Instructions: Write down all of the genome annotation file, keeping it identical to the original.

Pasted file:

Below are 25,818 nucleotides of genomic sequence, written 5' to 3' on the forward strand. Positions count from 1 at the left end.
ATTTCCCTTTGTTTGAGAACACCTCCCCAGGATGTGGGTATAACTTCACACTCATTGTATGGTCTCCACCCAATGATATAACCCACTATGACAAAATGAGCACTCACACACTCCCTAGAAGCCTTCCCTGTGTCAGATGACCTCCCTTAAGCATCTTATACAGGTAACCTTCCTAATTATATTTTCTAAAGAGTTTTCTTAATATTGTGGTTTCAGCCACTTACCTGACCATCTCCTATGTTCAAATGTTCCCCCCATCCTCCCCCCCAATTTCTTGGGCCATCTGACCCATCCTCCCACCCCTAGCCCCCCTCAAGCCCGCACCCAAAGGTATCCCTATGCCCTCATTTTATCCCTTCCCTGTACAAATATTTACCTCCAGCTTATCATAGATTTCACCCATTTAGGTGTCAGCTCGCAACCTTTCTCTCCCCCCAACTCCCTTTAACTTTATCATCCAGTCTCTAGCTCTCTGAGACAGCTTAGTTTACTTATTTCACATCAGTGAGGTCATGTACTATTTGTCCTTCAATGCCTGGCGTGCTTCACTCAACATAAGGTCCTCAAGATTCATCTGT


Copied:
Below are 25,818 nucleotides of genomic sequence, written 5' to 3' on the forward strand. Positions count from 1 at the left end.
ATTTCCCTTTGTTTGAGAACACCTCCCCAGGATGTGGGTATAACTTCACACTCATTGTATGGTCTCCACCCAATGATATAACCCACTATGACAAAATGAGCACTCACACACTCCCTAGAAGCCTTCCCTGTGTCAGATGACCTCCCTTAAGCATCTTATACAGGTAACCTTCCTAATTATATTTTCTAAAGAGTTTTCTTAATATTGTGGTTTCAGCCACTTACCTGACCATCTCCTATGTTCAAATGTTCCCCCCATCCTCCCCCCCAATTTCTTGGGCCATCTGACCCATCCTCCCACCCCTAGCCCCCCTCAAGCCCGCACCCAAAGGTATCCCTATGCCCTCATTTTATCCCTTCCCTGTACAAATATTTACCTCCAGCTTATCATAGATTTCACCCATTTAGGTGTCAGCTCGCAACCTTTCTCTCCCCCCAACTCCCTTTAACTTTATCATCCAGTCTCTAGCTCTCTGAGACAGCTTAGTTTACTTATTTCACATCAGTGAGGTCATGTACTATTTGTCCTTCAATGCCTGGCGTGCTTCACTCAACATAAGGTCCTCAAGATTCATCTGT